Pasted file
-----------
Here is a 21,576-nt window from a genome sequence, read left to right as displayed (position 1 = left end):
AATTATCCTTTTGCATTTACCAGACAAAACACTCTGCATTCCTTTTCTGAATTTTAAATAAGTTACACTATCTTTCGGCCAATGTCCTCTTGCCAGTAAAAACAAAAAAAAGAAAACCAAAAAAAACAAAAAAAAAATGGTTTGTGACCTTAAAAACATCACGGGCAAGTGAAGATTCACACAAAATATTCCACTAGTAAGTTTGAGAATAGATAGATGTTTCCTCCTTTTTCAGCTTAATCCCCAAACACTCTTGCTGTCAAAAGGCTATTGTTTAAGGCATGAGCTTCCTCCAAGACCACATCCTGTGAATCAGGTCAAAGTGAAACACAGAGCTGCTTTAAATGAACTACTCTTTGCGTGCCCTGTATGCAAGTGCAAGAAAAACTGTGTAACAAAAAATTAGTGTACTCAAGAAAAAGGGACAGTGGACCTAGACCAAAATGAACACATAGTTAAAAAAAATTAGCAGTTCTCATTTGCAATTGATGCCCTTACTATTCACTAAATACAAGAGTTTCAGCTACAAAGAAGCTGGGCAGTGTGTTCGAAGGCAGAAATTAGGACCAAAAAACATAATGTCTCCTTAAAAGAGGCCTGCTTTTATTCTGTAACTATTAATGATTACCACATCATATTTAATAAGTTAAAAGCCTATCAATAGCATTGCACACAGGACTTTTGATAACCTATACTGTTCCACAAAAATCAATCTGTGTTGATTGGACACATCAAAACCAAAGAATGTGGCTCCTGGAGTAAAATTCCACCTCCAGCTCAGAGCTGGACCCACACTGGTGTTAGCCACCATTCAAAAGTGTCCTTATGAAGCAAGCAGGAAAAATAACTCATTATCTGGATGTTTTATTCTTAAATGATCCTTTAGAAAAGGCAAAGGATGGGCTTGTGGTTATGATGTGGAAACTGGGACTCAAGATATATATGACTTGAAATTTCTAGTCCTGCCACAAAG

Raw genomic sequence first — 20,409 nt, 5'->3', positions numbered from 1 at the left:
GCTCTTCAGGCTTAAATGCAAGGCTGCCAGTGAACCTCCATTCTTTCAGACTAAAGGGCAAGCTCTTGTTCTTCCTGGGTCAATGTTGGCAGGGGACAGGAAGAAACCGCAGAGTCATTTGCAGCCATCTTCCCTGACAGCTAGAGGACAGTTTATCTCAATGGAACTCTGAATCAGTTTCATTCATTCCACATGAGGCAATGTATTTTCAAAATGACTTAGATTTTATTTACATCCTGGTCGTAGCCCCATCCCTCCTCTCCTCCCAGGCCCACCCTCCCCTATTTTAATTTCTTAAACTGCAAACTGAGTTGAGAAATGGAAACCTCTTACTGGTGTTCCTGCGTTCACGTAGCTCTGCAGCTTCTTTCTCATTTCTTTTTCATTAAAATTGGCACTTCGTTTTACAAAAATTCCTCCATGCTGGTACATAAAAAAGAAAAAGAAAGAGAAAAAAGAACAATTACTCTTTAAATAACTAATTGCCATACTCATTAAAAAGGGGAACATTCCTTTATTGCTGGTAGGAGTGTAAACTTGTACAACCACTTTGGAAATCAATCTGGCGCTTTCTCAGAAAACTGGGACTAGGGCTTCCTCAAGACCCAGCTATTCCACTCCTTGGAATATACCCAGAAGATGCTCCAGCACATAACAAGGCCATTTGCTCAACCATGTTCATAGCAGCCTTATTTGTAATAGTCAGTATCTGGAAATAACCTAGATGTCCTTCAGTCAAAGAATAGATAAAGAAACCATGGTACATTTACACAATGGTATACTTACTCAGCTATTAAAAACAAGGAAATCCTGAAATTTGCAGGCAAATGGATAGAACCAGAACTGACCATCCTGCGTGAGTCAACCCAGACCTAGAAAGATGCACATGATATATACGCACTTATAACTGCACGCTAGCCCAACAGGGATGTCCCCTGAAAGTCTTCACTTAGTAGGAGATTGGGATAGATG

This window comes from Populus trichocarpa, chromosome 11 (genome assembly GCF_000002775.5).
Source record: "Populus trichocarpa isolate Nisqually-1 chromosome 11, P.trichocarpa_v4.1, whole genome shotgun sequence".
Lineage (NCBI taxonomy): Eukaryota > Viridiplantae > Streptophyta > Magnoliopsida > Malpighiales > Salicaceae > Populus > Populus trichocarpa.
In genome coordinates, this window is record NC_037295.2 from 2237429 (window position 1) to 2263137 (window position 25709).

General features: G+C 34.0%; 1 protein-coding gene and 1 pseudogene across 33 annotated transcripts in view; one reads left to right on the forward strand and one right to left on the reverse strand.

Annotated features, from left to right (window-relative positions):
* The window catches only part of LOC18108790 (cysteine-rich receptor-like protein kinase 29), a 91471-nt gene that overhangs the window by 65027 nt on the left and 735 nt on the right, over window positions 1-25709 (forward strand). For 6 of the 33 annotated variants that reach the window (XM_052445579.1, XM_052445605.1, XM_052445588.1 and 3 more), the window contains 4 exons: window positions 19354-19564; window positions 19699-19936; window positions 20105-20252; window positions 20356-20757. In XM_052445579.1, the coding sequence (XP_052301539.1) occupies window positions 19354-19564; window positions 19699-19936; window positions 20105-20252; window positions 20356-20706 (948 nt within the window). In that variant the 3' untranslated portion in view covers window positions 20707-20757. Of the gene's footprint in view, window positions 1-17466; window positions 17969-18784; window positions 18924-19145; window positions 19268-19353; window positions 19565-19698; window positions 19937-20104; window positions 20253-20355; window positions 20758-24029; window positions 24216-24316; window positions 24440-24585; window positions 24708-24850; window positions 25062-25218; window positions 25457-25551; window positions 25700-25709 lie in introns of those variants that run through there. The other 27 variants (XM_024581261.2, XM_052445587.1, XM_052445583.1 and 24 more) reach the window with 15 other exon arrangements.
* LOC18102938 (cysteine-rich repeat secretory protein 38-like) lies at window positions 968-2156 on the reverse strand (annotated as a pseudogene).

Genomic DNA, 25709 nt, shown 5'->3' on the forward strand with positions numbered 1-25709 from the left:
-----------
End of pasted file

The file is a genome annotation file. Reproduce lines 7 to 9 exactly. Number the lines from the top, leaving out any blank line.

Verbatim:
Lineage (NCBI taxonomy): Eukaryota > Viridiplantae > Streptophyta > Magnoliopsida > Malpighiales > Salicaceae > Populus > Populus trichocarpa.
In genome coordinates, this window is record NC_037295.2 from 2237429 (window position 1) to 2263137 (window position 25709).

General features: G+C 34.0%; 1 protein-coding gene and 1 pseudogene across 33 annotated transcripts in view; one reads left to right on the forward strand and one right to left on the reverse strand.